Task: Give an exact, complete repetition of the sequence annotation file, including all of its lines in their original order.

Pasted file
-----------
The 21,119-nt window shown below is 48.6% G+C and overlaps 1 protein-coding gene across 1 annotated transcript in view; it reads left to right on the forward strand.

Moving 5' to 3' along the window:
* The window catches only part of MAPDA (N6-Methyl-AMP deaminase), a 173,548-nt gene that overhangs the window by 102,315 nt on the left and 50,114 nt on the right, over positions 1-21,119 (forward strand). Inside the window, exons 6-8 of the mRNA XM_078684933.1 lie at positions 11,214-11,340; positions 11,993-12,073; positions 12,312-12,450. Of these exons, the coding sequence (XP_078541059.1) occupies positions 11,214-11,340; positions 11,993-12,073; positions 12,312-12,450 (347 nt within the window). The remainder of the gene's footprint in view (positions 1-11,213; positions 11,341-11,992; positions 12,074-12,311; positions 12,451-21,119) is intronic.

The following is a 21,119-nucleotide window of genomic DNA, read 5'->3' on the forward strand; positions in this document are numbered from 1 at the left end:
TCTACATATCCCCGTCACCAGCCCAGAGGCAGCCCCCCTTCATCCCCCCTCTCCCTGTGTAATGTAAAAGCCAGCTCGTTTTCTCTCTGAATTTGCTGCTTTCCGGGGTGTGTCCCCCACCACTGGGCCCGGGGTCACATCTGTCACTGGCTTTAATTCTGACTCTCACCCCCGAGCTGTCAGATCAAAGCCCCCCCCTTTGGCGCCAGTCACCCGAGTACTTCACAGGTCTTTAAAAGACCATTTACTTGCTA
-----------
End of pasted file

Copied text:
The 21,119-nt window shown below is 48.6% G+C and overlaps 1 protein-coding gene across 1 annotated transcript in view; it reads left to right on the forward strand.

Moving 5' to 3' along the window:
* The window catches only part of MAPDA (N6-Methyl-AMP deaminase), a 173,548-nt gene that overhangs the window by 102,315 nt on the left and 50,114 nt on the right, over positions 1-21,119 (forward strand). Inside the window, exons 6-8 of the mRNA XM_078684933.1 lie at positions 11,214-11,340; positions 11,993-12,073; positions 12,312-12,450. Of these exons, the coding sequence (XP_078541059.1) occupies positions 11,214-11,340; positions 11,993-12,073; positions 12,312-12,450 (347 nt within the window). The remainder of the gene's footprint in view (positions 1-11,213; positions 11,341-11,992; positions 12,074-12,311; positions 12,451-21,119) is intronic.

The following is a 21,119-nucleotide window of genomic DNA, read 5'->3' on the forward strand; positions in this document are numbered from 1 at the left end:
TCTACATATCCCCGTCACCAGCCCAGAGGCAGCCCCCCTTCATCCCCCCTCTCCCTGTGTAATGTAAAAGCCAGCTCGTTTTCTCTCTGAATTTGCTGCTTTCCGGGGTGTGTCCCCCACCACTGGGCCCGGGGTCACATCTGTCACTGGCTTTAATTCTGACTCTCACCCCCGAGCTGTCAGATCAAAGCCCCCCCCTTTGGCGCCAGTCACCCGAGTACTTCACAGGTCTTTAAAAGACCATTTACTTGCTA